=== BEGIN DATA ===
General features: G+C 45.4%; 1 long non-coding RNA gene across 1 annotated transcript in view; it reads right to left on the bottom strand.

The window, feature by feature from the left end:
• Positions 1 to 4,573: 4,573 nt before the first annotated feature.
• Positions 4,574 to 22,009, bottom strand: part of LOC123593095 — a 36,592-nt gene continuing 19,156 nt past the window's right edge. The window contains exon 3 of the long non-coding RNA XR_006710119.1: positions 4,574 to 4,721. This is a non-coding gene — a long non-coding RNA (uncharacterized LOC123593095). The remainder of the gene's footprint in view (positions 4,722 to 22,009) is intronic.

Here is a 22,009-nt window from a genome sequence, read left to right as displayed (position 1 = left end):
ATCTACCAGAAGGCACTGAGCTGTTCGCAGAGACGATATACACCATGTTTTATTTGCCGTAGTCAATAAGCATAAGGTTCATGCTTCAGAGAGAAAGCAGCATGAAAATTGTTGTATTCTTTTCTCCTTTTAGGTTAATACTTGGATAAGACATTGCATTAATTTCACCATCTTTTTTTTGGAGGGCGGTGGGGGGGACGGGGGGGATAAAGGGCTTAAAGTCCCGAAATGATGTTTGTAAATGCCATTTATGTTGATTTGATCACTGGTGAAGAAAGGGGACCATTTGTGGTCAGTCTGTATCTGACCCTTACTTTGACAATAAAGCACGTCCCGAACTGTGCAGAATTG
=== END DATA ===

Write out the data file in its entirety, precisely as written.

General features: G+C 45.4%; 1 long non-coding RNA gene across 1 annotated transcript in view; it reads right to left on the bottom strand.

The window, feature by feature from the left end:
• Positions 1 to 4,573: 4,573 nt before the first annotated feature.
• Positions 4,574 to 22,009, bottom strand: part of LOC123593095 — a 36,592-nt gene continuing 19,156 nt past the window's right edge. The window contains exon 3 of the long non-coding RNA XR_006710119.1: positions 4,574 to 4,721. This is a non-coding gene — a long non-coding RNA (uncharacterized LOC123593095). The remainder of the gene's footprint in view (positions 4,722 to 22,009) is intronic.

Here is a 22,009-nt window from a genome sequence, read left to right as displayed (position 1 = left end):
ATCTACCAGAAGGCACTGAGCTGTTCGCAGAGACGATATACACCATGTTTTATTTGCCGTAGTCAATAAGCATAAGGTTCATGCTTCAGAGAGAAAGCAGCATGAAAATTGTTGTATTCTTTTCTCCTTTTAGGTTAATACTTGGATAAGACATTGCATTAATTTCACCATCTTTTTTTTGGAGGGCGGTGGGGGGGACGGGGGGGATAAAGGGCTTAAAGTCCCGAAATGATGTTTGTAAATGCCATTTATGTTGATTTGATCACTGGTGAAGAAAGGGGACCATTTGTGGTCAGTCTGTATCTGACCCTTACTTTGACAATAAAGCACGTCCCGAACTGTGCAGAATTG